BALCO journalists face jail

A US federal judge has said that two journalists who refused to reveal their sources in the BALCO steroids scandal should serve time in prison, but will wait on a appeal for ordering them to do so.

    BALCO's Victor Conte: Chairman of the disgraced company

    San Francisco Chronicle reporters Mark Fainaru-Wada and Lance Williams have as yet declined to name the source who allowed them access to transcripts of grand jury testimony from athletes involved in the long running doping saga.

    "They have said they will go to jail before they will comply," said U.S. District Judge Jeffrey White.

    "Certainly no fine is going to facilitate the coercive effect of its order."
    "The only appropriate sentence is to incarcerate these two individuals," he continued. "The court is hopeful that they will consider their position before their incarceration."

    The two journalists who also wrote a book about the BALCO scandal face up to 18 months in prison, longer than any of those implicated in the BALCO doping distribution.

    Because the unauthorised distribution of grand jury transcripts is a criminal offence, White ruled in August they must disclose their source. 

    However the pair said they were looking to the 9th U.S. Circuit Court of Appeals to overturn the decision.

    "We remain hopeful that we are going to get some relief at the 9th Circuit," Fainaru-Wada said.

    "We think we are going to win."

    Earlier action

    Earlier, the reporters addressed a packed courtroom in an effort to have the judge impose a penalty of $1 a day for their refusal to comply with the grand jury subpoena.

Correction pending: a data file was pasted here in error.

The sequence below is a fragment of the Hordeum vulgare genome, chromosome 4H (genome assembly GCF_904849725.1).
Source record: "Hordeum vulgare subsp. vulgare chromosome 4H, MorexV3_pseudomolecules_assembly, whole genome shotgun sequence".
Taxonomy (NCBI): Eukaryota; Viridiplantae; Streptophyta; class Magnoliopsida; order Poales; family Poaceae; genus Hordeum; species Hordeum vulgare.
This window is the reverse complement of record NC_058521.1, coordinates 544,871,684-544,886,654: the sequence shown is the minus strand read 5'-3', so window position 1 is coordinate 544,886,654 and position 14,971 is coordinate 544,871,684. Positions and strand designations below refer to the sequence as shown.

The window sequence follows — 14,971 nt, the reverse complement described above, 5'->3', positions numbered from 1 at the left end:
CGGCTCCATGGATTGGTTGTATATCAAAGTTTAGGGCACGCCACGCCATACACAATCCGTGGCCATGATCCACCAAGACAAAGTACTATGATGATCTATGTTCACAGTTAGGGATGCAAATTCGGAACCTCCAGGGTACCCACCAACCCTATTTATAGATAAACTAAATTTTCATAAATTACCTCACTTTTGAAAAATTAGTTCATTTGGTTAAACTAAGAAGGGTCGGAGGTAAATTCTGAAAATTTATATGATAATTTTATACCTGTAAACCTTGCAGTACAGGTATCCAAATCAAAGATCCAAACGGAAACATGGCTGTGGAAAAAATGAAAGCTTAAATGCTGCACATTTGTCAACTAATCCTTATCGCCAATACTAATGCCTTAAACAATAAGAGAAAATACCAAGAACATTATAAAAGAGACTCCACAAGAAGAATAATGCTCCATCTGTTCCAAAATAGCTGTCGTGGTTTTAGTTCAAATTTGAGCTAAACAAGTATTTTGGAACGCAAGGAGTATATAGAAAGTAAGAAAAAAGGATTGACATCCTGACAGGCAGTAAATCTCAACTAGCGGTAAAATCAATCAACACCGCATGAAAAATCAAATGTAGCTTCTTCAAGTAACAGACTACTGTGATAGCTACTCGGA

"Their demands are impossible: They demand I give up my career and my livelihood," Williams said to court.

    "They want me to throw overboard deeply held ethical beliefs."
    "I do despair for our country if we go very far down this road. No one will talk to reporters."
    His colleague added, "I do not wish to spend even a minute in jail. However, I will not betray the confidences."

    Ironically, the judge praised the reporters and said he was faced with a difficult area of the law, however he remarked that every citizen had to answer grand jury questions.

    Federal prosecutors are investigating whether San Franciso Giants baseballer Barry Bonds, the second greatest home-run hitter in U.S. baseball history, lied to the grand jury about his past links to steroids.

    Bonds' trainer is in prison after refusing to answer questions about the San Francisco Giant.

    The case is the latest in recent years in which U.S. prosecutors have increased efforts to get journalists to reveal confidential sources. Prosecutors claim the two men should be jailed because every citizen must obey court orders.

    SOURCE: Reuters


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